Yet even as early as So, It’s Like That, he was already showing signs that he wanted his guitar skills showcased within the context of strong songs, rather than having his songs simply function as frameworks for his playing.

The Ballad of John Henry represented one of Bonamassa’s most ambitious albums stylistically, with a number of songs having an epic feel that went well beyond the blues-rock signature of the guitarist’s early records.

With Black Rock, though, Bonamassa went for more of a direct sound.

“I wanted to make a vital record that had a lot of kind of youthful qualities to it,” Bonamassa said. “I wanted to really, like, jettison that John Henry majestic thing and go back and make a rock record.”

Mission was accomplished with the thunderous original “Wandering Earth” (with a guitar riff worthy of Led Zeppelin), a driving version of Jeff Beck’s “Spanish Boots” and a hard-hitting take on Bobby Parker’s “Steal Your Heart Away.” In addition, Black Rock is not a one-dimensional work. Particularly intriguing is his version of Leonard Cohen’s “Bird On a Wire,” which gets a slow and muscular treatment, while the Bonamassa original, “Quarryman’s Lament,” is an evocative folky track with accordion and exotic Middle Eastern overtones.

Another highlight is a rousing take on the King classic, “Night Life,” on which Bonamassa is joined by King himself. It’s one of the few tracks not recorded at Black Rock. Instead, Bonamassa cut his parts in Malibu, California while King recorded his in Las Vegas.

“We wanted to do something that he knew,” Bonamassa said of the collaboration. “Obviously we’re not going to go ‘Hey B.B., I’ve got this great original song. Can I show you the lyrics?’ It’s like I wanted him to be comfortable. He’s 84 … We chose ‘Night Life.’ It’s one of my favorite songs off of Blues Is Kiing and the rest is history.”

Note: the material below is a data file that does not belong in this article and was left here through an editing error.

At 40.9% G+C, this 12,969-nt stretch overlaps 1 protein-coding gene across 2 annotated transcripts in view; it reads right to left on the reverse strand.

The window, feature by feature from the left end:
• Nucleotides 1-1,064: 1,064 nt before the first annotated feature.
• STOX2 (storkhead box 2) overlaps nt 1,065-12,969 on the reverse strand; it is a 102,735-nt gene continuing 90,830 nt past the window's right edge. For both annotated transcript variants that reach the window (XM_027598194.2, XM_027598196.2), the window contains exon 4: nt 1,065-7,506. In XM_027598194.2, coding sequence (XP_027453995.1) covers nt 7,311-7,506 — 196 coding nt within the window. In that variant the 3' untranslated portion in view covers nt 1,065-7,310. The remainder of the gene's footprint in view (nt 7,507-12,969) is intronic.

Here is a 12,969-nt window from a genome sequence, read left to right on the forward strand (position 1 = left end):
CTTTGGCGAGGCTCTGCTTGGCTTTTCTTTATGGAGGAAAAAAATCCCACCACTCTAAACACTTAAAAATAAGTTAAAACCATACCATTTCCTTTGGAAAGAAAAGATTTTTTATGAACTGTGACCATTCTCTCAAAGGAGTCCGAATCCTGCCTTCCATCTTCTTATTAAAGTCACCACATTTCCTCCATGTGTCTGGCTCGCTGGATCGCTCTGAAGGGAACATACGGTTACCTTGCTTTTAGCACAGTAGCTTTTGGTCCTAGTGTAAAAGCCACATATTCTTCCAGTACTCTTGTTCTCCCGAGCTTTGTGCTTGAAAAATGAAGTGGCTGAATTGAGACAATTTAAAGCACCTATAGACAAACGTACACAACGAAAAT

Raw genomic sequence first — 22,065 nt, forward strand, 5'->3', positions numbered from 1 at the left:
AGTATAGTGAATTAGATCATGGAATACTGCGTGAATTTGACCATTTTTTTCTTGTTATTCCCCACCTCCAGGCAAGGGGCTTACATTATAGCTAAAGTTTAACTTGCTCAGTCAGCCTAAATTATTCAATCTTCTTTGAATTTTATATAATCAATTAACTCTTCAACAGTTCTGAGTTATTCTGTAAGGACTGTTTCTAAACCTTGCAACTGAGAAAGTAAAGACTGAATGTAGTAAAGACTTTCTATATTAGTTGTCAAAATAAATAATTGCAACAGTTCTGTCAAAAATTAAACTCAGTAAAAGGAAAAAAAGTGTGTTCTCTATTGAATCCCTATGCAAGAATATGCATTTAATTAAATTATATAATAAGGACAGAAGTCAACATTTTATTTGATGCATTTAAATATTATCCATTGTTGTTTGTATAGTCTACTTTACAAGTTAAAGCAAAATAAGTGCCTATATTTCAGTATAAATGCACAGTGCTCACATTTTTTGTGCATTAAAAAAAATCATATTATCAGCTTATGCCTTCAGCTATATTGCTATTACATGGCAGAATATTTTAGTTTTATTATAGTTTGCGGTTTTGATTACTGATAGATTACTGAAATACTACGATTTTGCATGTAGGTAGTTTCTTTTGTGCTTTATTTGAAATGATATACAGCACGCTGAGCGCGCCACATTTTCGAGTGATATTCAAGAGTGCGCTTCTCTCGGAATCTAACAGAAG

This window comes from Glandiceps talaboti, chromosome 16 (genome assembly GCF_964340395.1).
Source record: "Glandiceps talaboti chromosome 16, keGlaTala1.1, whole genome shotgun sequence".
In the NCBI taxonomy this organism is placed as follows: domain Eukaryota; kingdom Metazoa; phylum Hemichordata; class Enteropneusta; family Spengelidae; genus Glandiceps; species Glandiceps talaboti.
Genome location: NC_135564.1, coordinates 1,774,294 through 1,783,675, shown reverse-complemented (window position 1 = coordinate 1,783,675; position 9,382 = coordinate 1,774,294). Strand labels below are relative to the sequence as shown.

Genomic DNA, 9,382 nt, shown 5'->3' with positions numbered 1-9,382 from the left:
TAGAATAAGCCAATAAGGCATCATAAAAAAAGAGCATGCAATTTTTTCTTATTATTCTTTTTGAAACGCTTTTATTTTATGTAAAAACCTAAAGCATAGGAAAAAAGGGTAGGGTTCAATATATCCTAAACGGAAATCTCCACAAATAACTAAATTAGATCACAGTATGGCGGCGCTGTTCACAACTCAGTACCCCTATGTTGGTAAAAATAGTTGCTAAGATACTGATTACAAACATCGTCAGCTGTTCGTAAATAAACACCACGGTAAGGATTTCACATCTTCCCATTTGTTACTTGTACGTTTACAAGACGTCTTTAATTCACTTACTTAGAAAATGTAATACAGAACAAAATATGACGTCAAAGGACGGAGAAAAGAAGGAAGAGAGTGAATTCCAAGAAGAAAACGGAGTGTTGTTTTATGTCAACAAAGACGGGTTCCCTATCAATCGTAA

Bonamassa, who is touring in a four-piece format, said he has added “four or five” Black Rock songs to his live set so far.

“We may add more once the CD gets released,” he said. “There have been a few tracks that have leaked, so we’re kind of doing the leaked tracks first. We’re trying to prevent the blank stares.”

The tour behind Black Rock isn’t the only thing on Bonamassa’s plate at the moment. He plans to return to the studio to complete an album with a side group he has formed with Deep Purple bassist Glenn Hughes, drummer Jason Bonham (son of late Led Zeppelin drummer John Bonham) and Dream Theater keyboardist Derek Sherinian.

“Glenn and I have been friends for awhile and we had always been trying to figure out how to do something (together),” Bonamassa said. “We wanted to make it not just Bona-Hughes or Hughes-amassa. So I said let’s try a band … It’s been a lot of fun and it’s a good group. But then, until we have a record out, there’s really not much to talk about.”

That might be the case, but Bonamassa said the CD should be out in the fall and he also offered some general hints about the kind of music fans can expect from the group.

“It’s very much rock,” he said, noting that the group’s music doesn’t sound like his solo work. “There’s no reason to do a side project that’s an extension of what you do for your day job. The good thing about this is that it is, quite frankly, something I could never get away with on the solo front. It’s a departure and an excuse for me to get my rock guitar vibe going again.”

Joe Bonamassa will perform Sunday, May 2 at 8 p.m. at the Victoria Theatre, 138 N. Main St. Tickets are $43-$73. For tickets or more information, call Ticket Center Stage at (937) 228-3630 or visit

Reach DCP freelance writer Alan Sculley at